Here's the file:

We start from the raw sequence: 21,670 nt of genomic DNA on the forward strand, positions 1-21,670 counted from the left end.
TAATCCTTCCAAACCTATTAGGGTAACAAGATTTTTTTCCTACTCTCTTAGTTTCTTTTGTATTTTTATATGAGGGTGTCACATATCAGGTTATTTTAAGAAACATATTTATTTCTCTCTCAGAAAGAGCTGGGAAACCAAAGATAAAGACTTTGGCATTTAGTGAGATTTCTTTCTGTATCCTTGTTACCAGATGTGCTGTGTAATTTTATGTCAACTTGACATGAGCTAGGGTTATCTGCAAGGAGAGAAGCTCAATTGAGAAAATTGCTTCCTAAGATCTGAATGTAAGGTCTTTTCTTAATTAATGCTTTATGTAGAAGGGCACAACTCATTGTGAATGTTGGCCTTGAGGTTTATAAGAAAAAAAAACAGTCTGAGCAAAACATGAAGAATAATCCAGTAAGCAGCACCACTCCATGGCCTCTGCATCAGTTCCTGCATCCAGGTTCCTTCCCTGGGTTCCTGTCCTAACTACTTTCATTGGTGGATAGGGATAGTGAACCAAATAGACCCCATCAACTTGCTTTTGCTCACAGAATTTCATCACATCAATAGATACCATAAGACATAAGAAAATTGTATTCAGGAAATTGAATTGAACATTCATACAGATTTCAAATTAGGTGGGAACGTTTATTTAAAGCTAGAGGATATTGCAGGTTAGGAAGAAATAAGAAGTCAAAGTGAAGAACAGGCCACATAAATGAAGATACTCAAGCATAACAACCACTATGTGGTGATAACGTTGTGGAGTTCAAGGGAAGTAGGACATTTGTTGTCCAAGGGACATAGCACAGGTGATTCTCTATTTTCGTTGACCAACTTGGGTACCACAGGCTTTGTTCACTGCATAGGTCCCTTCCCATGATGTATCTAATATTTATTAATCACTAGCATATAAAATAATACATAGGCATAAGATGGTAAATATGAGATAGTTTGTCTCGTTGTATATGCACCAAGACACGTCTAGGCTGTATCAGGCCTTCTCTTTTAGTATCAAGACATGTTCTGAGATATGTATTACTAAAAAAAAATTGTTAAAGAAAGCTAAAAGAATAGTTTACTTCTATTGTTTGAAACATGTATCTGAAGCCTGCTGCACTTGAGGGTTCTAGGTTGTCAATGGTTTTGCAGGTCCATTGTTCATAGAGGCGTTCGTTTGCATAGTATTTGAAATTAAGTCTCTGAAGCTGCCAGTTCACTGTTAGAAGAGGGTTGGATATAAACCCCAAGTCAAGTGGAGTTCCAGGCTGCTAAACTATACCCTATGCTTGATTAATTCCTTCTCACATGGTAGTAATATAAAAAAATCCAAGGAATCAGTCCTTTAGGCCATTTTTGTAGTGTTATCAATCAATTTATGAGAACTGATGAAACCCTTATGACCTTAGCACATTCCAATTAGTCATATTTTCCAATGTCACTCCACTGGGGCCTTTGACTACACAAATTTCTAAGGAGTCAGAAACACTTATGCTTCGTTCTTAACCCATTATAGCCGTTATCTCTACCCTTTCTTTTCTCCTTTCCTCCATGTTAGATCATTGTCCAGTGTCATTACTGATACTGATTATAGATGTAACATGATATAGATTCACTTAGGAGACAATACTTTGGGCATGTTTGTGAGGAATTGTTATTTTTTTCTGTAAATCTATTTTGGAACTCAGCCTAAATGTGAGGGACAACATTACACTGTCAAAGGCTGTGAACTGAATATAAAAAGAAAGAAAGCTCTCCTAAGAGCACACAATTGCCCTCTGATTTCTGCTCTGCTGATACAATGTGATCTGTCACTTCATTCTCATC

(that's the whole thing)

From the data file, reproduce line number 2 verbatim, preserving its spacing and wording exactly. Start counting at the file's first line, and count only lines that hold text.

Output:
TAATCCTTCCAAACCTATTAGGGTAACAAGATTTTTTTCCTACTCTCTTAGTTTCTTTTGTATTTTTATATGAGGGTGTCACATATCAGGTTATTTTAAGAAACATATTTATTTCTCTCTCAGAAAGAGCTGGGAAACCAAAGATAAAGACTTTGGCATTTAGTGAGATTTCTTTCTGTATCCTTGTTACCAGATGTGCTGTGTAATTTTATGTCAACTTGACATGAGCTAGGGTTATCTGCAAGGAGAGAAGCTCAATTGAGAAAATTGCTTCCTAAGATCTGAATGTAAGGTCTTTTCTTAATTAATGCTTTATGTAGAAGGGCACAACTCATTGTGAATGTTGGCCTTGAGGTTTATAAGAAAAAAAAACAGTCTGAGCAAAACATGAAGAATAATCCAGTAAGCAGCACCACTCCATGGCCTCTGCATCAGTTCCTGCATCCAGGTTCCTTCCCTGGGTTCCTGTCCTAACTACTTTCATTGGTGGATAGGGATAGTGAACCAAATAGACCCCATCAACTTGCTTTTGCTCACAGAATTTCATCACATCAATAGATACCATAAGACATAAGAAAATTGTATTCAGGAAATTGAATTGAACATTCATACAGATTTCAAATTAGGTGGGAACGTTTATTTAAAGCTAGAGGATATTGCAGGTTAGGAAGAAATAAGAAGTCAAAGTGAAGAACAGGCCACATAAATGAAGATACTCAAGCATAACAACCACTATGTGGTGATAACGTTGTGGAGTTCAAGGGAAGTAGGACATTTGTTGTCCAAGGGACATAGCACAGGTGATTCTCTATTTTCGTTGACCAACTTGGGTACCACAGGCTTTGTTCACTGCATAGGTCCCTTCCCATGATGTATCTAATATTTATTAATCACTAGCATATAAAATAATACATAGGCATAAGATGGTAAATATGAGATAGTTTGTCTCGTTGTATATGCACCAAGACACGTCTAGGCTGTATCAGGCCTTCTCTTTTAGTATCAAGACATGTTCTGAGATATGTATTACTAAAAAAAAATTGTTAAAGAAAGCTAAAAGAATAGTTTACTTCTATTGTTTGAAACATGTATCTGAAGCCTGCTGCACTTGAGGGTTCTAGGTTGTCAATGGTTTTGCAGGTCCATTGTTCATAGAGGCGTTCGTTTGCATAGTATTTGAAATTAAGTCTCTGAAGCTGCCAGTTCACTGTTAGAAGAGGGTTGGATATAAACCCCAAGTCAAGTGGAGTTCCAGGCTGCTAAACTATACCCTATGCTTGATTAATTCCTTCTCACATGGTAGTAATATAAAAAAATCCAAGGAATCAGTCCTTTAGGCCATTTTTGTAGTGTTATCAATCAATTTATGAGAACTGATGAAACCCTTATGACCTTAGCACATTCCAATTAGTCATATTTTCCAATGTCACTCCACTGGGGCCTTTGACTACACAAATTTCTAAGGAGTCAGAAACACTTATGCTTCGTTCTTAACCCATTATAGCCGTTATCTCTACCCTTTCTTTTCTCCTTTCCTCCATGTTAGATCATTGTCCAGTGTCATTACTGATACTGATTATAGATGTAACATGATATAGATTCACTTAGGAGACAATACTTTGGGCATGTTTGTGAGGAATTGTTATTTTTTTCTGTAAATCTATTTTGGAACTCAGCCTAAATGTGAGGGACAACATTACACTGTCAAAGGCTGTGAACTGAATATAAAAAGAAAGAAAGCTCTCCTAAGAGCACACAATTGCCCTCTGATTTCTGCTCTGCTGATACAATGTGATCTGTCACTTCATTCTCATC